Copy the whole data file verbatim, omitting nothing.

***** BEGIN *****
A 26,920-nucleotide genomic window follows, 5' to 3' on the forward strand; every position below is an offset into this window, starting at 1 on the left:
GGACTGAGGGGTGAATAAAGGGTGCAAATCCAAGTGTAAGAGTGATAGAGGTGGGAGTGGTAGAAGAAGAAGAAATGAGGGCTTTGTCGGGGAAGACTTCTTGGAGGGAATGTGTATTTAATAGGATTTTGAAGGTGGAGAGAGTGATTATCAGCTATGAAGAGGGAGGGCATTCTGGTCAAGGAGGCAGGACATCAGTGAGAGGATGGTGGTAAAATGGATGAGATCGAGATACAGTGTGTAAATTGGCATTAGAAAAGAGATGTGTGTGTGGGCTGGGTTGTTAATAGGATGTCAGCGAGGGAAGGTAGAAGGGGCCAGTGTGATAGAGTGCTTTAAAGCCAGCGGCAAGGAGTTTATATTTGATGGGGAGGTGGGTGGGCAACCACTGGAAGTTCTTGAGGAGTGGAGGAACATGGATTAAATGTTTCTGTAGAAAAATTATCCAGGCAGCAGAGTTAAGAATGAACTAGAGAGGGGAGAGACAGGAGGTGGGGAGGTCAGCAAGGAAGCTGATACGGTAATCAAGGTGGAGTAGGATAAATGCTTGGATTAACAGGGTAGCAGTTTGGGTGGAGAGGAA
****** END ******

A 26,920-nucleotide genomic window follows, 5' to 3' on the forward strand; every position below is an offset into this window, starting at 1 on the left:
GGACTGAGGGGTGAATAAAGGGTGCAAATCCAAGTGTAAGAGTGATAGAGGTGGGAGTGGTAGAAGAAGAAGAAATGAGGGCTTTGTCGGGGAAGACTTCTTGGAGGGAATGTGTATTTAATAGGATTTTGAAGGTGGAGAGAGTGATTATCAGCTATGAAGAGGGAGGGCATTCTGGTCAAGGAGGCAGGACATCAGTGAGAGGATGGTGGTAAAATGGATGAGATCGAGATACAGTGTGTAAATTGGCATTAGAAAAGAGATGTGTGTGTGGGCTGGGTTGTTAATAGGATGTCAGCGAGGGAAGGTAGAAGGGGCCAGTGTGATAGAGTGCTTTAAAGCCAGCGGCAAGGAGTTTATATTTGATGGGGAGGTGGGTGGGCAACCACTGGAAGTTCTTGAGGAGTGGAGGAACATGGATTAAATGTTTCTGTAGAAAAATTATCCAGGCAGCAGAGTTAAGAATGAACTAGAGAGGGGAGAGACAGGAGGTGGGGAGGTCAGCAAGGAAGCTGATACGGTAATCAAGGTGGAGTAGGATAAATGCTTGGATTAACAGGGTAGCAGTTTGGGTGGAGAGGAA